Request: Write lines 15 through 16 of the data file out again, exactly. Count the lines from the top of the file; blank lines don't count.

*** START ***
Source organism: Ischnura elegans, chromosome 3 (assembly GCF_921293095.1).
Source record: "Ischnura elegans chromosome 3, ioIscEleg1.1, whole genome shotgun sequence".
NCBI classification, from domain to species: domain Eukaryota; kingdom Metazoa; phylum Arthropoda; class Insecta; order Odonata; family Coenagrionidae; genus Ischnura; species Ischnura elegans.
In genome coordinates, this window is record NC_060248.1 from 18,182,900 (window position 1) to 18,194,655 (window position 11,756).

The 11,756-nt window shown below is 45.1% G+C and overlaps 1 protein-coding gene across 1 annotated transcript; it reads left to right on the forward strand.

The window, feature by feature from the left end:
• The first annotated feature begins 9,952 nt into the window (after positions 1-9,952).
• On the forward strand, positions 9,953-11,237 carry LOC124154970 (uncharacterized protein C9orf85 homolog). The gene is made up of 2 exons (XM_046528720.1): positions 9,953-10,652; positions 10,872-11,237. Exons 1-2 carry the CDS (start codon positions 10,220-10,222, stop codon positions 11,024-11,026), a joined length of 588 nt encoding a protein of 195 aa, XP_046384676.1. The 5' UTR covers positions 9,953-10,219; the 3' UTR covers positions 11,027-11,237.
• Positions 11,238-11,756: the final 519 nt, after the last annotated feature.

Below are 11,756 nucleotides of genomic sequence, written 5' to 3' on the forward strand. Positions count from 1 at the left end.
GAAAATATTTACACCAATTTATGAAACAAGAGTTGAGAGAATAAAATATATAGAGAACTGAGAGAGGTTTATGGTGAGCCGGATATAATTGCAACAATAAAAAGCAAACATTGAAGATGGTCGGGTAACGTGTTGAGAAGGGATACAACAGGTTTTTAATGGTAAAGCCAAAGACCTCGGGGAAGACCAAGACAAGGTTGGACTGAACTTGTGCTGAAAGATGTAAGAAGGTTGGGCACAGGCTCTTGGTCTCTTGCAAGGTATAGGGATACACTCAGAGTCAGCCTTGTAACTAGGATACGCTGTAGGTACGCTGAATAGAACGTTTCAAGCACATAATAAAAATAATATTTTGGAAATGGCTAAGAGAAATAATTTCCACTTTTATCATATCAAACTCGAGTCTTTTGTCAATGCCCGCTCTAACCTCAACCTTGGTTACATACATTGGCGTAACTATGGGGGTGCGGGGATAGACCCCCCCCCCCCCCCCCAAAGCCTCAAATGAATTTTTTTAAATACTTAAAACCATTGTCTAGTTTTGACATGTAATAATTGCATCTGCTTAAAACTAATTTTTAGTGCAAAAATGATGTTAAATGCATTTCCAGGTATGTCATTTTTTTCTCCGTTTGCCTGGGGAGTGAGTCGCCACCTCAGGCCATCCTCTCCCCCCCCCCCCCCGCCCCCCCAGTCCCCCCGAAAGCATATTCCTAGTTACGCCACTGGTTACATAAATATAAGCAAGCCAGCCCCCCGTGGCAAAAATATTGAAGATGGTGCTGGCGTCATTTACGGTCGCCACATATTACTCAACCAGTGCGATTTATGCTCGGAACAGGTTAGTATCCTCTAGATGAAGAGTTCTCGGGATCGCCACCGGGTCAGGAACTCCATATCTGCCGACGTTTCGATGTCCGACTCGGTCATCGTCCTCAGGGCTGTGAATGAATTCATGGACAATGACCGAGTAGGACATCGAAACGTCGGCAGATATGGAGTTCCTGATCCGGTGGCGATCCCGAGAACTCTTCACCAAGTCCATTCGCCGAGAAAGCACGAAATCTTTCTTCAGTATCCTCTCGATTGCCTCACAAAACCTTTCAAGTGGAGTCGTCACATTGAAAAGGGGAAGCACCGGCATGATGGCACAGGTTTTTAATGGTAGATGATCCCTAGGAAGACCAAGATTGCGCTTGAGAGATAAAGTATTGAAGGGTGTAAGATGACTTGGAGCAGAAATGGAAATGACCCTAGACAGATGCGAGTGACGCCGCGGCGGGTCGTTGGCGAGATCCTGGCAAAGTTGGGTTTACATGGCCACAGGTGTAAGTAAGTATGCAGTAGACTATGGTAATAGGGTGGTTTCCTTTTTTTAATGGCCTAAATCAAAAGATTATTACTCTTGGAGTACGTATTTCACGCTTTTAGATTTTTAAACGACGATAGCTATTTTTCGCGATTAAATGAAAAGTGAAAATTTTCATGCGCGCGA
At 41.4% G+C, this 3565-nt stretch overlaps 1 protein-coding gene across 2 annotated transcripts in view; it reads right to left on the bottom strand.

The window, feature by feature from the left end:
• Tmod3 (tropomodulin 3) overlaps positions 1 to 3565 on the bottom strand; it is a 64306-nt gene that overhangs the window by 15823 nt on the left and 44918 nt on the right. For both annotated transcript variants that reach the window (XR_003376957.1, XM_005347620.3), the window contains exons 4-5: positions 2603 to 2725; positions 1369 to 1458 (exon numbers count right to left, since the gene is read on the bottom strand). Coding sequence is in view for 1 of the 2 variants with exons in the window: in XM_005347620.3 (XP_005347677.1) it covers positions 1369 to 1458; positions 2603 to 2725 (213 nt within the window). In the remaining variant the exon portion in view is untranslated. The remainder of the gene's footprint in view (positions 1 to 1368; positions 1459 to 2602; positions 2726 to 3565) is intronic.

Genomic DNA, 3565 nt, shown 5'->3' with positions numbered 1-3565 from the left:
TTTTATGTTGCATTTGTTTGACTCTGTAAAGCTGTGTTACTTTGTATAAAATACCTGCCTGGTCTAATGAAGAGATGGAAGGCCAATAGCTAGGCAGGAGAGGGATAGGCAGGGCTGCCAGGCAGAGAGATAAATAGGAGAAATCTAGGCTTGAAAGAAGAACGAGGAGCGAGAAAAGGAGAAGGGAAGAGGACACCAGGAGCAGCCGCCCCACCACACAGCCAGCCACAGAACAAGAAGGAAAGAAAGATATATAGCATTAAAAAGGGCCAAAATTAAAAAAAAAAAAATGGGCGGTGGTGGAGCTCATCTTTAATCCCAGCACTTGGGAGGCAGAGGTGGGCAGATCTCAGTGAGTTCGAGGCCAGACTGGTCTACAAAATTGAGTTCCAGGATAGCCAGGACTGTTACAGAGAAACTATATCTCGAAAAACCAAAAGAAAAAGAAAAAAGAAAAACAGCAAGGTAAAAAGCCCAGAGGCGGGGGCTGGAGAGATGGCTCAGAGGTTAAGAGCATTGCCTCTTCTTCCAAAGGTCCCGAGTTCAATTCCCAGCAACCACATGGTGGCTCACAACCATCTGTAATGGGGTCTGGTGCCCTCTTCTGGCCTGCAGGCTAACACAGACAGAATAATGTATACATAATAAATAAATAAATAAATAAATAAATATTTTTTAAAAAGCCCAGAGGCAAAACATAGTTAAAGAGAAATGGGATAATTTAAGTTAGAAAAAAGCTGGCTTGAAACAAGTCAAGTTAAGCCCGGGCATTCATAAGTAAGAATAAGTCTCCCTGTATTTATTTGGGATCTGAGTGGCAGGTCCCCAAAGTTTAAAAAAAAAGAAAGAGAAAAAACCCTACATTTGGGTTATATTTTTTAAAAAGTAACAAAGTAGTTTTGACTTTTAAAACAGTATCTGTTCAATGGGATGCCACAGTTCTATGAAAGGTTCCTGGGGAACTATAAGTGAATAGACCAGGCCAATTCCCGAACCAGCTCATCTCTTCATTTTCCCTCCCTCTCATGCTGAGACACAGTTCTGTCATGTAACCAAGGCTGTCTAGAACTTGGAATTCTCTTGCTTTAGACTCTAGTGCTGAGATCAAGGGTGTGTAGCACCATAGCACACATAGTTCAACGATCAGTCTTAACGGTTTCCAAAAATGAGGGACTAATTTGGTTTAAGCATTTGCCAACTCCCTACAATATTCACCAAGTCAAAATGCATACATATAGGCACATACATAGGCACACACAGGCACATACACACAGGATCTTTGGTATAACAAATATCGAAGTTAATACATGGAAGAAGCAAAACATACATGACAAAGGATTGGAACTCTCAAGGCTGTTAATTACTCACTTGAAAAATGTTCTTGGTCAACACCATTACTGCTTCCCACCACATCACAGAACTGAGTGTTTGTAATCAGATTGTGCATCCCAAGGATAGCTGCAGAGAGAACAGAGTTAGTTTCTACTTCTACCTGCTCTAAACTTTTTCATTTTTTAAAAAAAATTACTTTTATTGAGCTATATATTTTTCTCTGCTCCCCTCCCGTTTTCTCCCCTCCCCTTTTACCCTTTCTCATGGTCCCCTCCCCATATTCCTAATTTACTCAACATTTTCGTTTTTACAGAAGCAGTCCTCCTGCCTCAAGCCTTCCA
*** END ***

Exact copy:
Genomic DNA, 3565 nt, shown 5'->3' with positions numbered 1-3565 from the left:
TTTTATGTTGCATTTGTTTGACTCTGTAAAGCTGTGTTACTTTGTATAAAATACCTGCCTGGTCTAATGAAGAGATGGAAGGCCAATAGCTAGGCAGGAGAGGGATAGGCAGGGCTGCCAGGCAGAGAGATAAATAGGAGAAATCTAGGCTTGAAAGAAGAACGAGGAGCGAGAAAAGGAGAAGGGAAGAGGACACCAGGAGCAGCCGCCCCACCACACAGCCAGCCACAGAACAAGAAGGAAAGAAAGATATATAGCATTAAAAAGGGCCAAAATTAAAAAAAAAAAAATGGGCGGTGGTGGAGCTCATCTTTAATCCCAGCACTTGGGAGGCAGAGGTGGGCAGATCTCAGTGAGTTCGAGGCCAGACTGGTCTACAAAATTGAGTTCCAGGATAGCCAGGACTGTTACAGAGAAACTATATCTCGAAAAACCAAAAGAAAAAGAAAAAAGAAAAACAGCAAGGTAAAAAGCCCAGAGGCGGGGGCTGGAGAGATGGCTCAGAGGTTAAGAGCATTGCCTCTTCTTCCAAAGGTCCCGAGTTCAATTCCCAGCAACCACATGGTGGCTCACAACCATCTGTAATGGGGTCTGGTGCCCTCTTCTGGCCTGCAGGCTAACACAGACAGAATAATGTATACATAATAAATAAATAAATAAATAAATAAATATTTTTTAAAAAGCCCAGAGGCAAAACATAGTTAAAGAGAAATGGGATAATTTAAGTTAGAAAAAAGCTGGCTTGAAACAAGTCAAGTTAAGCCCGGGCATTCATAAGTAAGAATAAGTCTCCCTGTATTTATTTGGGATCTGAGTGGCAGGTCCCCAAAGTTTAAAAAAAAAGAAAGAGAAAAAACCCTACATTTGGGTTATATTTTTTAAAAAGTAACAAAGTAGTTTTGACTTTTAAAACAGTATCTGTTCAATGGGATGCCACAGTTCTATGAAAGGTTCCTGGGGAACTATAAGTGAATAGACCAGGCCAATTCCCGAACCAGCTCATCTCTTCATTTTCCCTCCCTCTCATGCTGAGACACAGTTCTGTCATGTAACCAAGGCTGTCTAGAACTTGGAATTCTCTTGCTTTAGACTCTAGTGCTGAGATCAAGGGTGTGTAGCACCATAGCACACATAGTTCAACGATCAGTCTTAACGGTTTCCAAAAATGAGGGACTAATTTGGTTTAAGCATTTGCCAACTCCCTACAATATTCACCAAGTCAAAATGCATACATATAGGCACATACATAGGCACACACAGGCACATACACACAGGATCTTTGGTATAACAAATATCGAAGTTAATACATGGAAGAAGCAAAACATACATGACAAAGGATTGGAACTCTCAAGGCTGTTAATTACTCACTTGAAAAATGTTCTTGGTCAACACCATTACTGCTTCCCACCACATCACAGAACTGAGTGTTTGTAATCAGATTGTGCATCCCAAGGATAGCTGCAGAGAGAACAGAGTTAGTTTCTACTTCTACCTGCTCTAAACTTTTTCATTTTTTAAAAAAAATTACTTTTATTGAGCTATATATTTTTCTCTGCTCCCCTCCCGTTTTCTCCCCTCCCCTTTTACCCTTTCTCATGGTCCCCTCCCCATATTCCTAATTTACTCAACATTTTCGTTTTTACAGAAGCAGTCCTCCTGCCTCAAGCCTTCCA